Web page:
Friday, July 24, 2015

Philmont Scout Ranch Staff 2015, Update #6

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The previous week we worked on the flood issue. I spent most of the week working on the first two parts of the main article, researching the science behind flash flooding and the Rayado Flood of 1965. That issue is out in print today.

Last Sunday I hiked Wheeler with six others from my department. That was a pretty challenging hike, but now I've climbed the tallest mountain in New Mexico, 13,159 feet above sea level. The view was pretty nice, and we ate watermelon at the top.

This week I was in the backcountry on assignment. We started at Harlan and then hiked to Ute Gulch. After dinner there, we hiked to Cimarroncito for the night and then after a few pictures in the morning, hiked to the Cito Turnaround just barely in time to catch the bus.

Harlan's program is 12-gauge shotgun shooting and reloading. Ute Gulch is another commissary camp like Phillips Junction that I would consider working at next year, but I'm not sure which I liked better. Cimarroncito is a climbing camp, and also has a really cool bouldering gym, where we spent the night.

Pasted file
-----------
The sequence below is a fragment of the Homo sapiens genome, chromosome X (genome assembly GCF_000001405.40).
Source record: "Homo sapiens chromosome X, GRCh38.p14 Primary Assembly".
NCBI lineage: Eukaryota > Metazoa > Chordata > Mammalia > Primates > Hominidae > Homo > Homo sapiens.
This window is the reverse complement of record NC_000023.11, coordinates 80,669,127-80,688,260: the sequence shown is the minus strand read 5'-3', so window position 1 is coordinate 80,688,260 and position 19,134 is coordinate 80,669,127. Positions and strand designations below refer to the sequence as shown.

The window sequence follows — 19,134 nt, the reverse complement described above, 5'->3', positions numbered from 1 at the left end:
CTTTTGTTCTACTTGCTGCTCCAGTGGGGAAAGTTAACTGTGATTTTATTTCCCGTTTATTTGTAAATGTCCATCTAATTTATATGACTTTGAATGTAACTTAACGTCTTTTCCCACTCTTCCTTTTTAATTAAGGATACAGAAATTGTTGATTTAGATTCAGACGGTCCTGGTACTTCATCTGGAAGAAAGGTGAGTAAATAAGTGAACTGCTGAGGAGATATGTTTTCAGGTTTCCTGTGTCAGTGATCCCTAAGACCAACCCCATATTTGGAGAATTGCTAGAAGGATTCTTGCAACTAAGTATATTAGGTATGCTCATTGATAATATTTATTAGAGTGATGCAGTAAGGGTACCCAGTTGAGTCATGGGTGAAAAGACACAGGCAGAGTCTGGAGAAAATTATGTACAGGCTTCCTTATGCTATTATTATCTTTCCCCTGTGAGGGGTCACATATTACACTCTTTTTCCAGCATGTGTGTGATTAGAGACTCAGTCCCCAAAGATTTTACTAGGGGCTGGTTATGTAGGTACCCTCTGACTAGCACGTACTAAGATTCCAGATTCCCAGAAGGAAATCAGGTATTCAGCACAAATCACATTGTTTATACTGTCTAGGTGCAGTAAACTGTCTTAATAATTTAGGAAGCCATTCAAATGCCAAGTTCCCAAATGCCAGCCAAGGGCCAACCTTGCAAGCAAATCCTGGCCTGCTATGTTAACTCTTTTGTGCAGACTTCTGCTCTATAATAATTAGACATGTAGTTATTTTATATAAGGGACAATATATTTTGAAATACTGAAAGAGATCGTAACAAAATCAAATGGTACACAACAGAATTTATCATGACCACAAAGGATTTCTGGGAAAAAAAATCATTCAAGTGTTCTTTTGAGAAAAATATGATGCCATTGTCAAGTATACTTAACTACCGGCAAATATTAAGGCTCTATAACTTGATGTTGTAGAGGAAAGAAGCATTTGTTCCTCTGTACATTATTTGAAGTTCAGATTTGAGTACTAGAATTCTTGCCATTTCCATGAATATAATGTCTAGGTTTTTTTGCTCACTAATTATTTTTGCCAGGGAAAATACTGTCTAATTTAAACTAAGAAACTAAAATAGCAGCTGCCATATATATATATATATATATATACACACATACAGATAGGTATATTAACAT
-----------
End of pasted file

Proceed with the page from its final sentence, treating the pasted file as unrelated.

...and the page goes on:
After making it back to base, I went back out to the Cito Turnaround with another photographer to spend the night and next morning at Clarks Fork, one of the Western lore camps. The Clarks Fork campfire area has a view of Cimarron's city lights, and the camp also has hot water, showers, electricity, and possible cell phone reception.

I'm not sure, but I might try to make it to Ponil's cantina show, which is supposed to be exceptionally good this year, and maybe Rich Cabins as well.

Next week I will be in the backcountry on assignment again. I believe the plan is to start as close as possible to Black Mountain, hike in to the camp and spend the night there. Next day, we would hike to Crooked Creek and spend the majority of the day there. Then we could hike to Phillips Junction and spend the night there to be sure to get a ride out in the morning. Black Mountain and Crooked Creek are the only two staffed camps that do not have direct access by backcountry road.

Edit: Read Issue 8 here.

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